The river has frozen over this week, with just a small open patch at the narrows where the current is strongest. That means winter is firmly and finally here. Christmas is less than a week away. My fruitcake is baked. We’ll put up the tree tomorrow. And so, I’ve begun to plan my holiday reading.
The holiday reading season in our house starts on Boxing Day morning. Hubby heads out for his ski, or his walk if he’s particularly unlucky with the weather. And I hunker down with the leftover Christmas sticky buns and a pot of tea. And I read most of the day. One year Hubby bought me Clara Callen by Canadian writer Richard B. Wright for Christmas. I read the whole book on Boxing Day. Gad, I love that book.
Another year, knowing how much I love vintage everything, Hubby gave me John Steinbeck’s, The Wayward Bus, purchased from a used bookseller in Almonte. I love early twentieth century American fiction and I’d never heard of this book. You know, I may read it again this year. In a Sunburned Country was for Christmas 2002 because we were heading off to Australia later that winter. This book is Bryson’s best, in my opinion. Hilarious. And a must read if you want to visit downunder, or if you already have, or even if you live there. And Michael Palin’s Hemingway Adventure was an inspired choice, considering how much I love travel books and Hemingway. Palin wrote the book from letters and compiled diaries written while he was filming the television series of the same name. Hubby and I then had the fun of watching the series later that year.
So, like in years gone by, I’m hoping that my Boxing Day reading will set me up for the rest of the holidays. Skiing, eating, reading: that’s the agenda for at least a week.
This is where I do most of my holiday reading, curled up on the sofa in the sun room overlooking the frozen Rideau River. The tree lights will be twinkling and the gas stove ticking as it heats or cools. I don’t know why I find that sound so soothing. Hopefully snow will be falling on the river outside.
But what will I be reading? Now there’s a difficult question to answer. I should be reading books from the pile below. Books I own but have never read. I don’t know why I never finished Linden McIntyre’s The Only Café. I loved The Bishop’s Man. Ditto with Helen Humphreys’ The Evening Chorus. Her book The Lost Garden is one of my all time favourites. I purchased Andrew O’Hagan’s novel Our Fathers when Hubby and I were in Ireland many years ago and never read it. Shame on me. A few weeks ago Hubby, desperate for something new to read, picked it up, even though it’s one of “my books that he wouldn’t like”…aka not mysteries. He really enjoyed it and said he thought I would too.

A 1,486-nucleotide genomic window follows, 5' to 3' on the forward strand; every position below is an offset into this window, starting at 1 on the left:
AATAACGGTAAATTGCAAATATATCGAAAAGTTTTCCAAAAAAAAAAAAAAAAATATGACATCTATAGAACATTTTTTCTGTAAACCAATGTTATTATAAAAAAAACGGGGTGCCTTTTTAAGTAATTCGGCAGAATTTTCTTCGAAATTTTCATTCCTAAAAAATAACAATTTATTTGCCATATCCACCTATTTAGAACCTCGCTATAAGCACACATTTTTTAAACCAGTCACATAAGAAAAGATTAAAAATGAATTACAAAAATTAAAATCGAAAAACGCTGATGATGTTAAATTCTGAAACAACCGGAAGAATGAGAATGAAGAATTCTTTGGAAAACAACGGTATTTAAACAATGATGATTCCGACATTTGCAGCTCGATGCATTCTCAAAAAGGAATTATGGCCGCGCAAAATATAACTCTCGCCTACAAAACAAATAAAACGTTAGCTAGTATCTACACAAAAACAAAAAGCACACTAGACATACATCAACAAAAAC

Hamnet & Judith by Maggie O’Farrell is a recent purchase, and it’s on deck to be my Boxing Day read. I’m really looking forward to this book. I know that I will get to Ibram X. Kendi’s How to Be an Anti-Racist because we’re discussing it in my book club in the new year. And Hilary Mantel’s The Mirror and the Light has been sitting on my shelf for a month or two. I deliberately held off reading that one, waiting for the dead of winter and reading by the fireside with tea and fruitcake.
So those three books are on the top of my list. And I am hoping to get to some of the other worthy books in my guilt-inducing pile. I know all of the rest are great books. And I want to say to each of them that sad break-up cliché … “it’s not you, it’s me.” Because it really is all me.
One should not have to ask an avid reader why they are planning their holiday reading. Why they are getting their books all lined up and ready for Boxing Day. Because, that’s why. Because that spell between Christmas and New Year’s has always been a quiet, bookish time. Ever since I was a child. And later, when I was a teacher, burying myself in reading for pleasure was what holidays were made for, and made such a delicious break from reading student work. Reading for pleasure was so wonderfully freeing, so unburdened with the responsibility of having to assign a grade, and provide constructive and encouraging comments.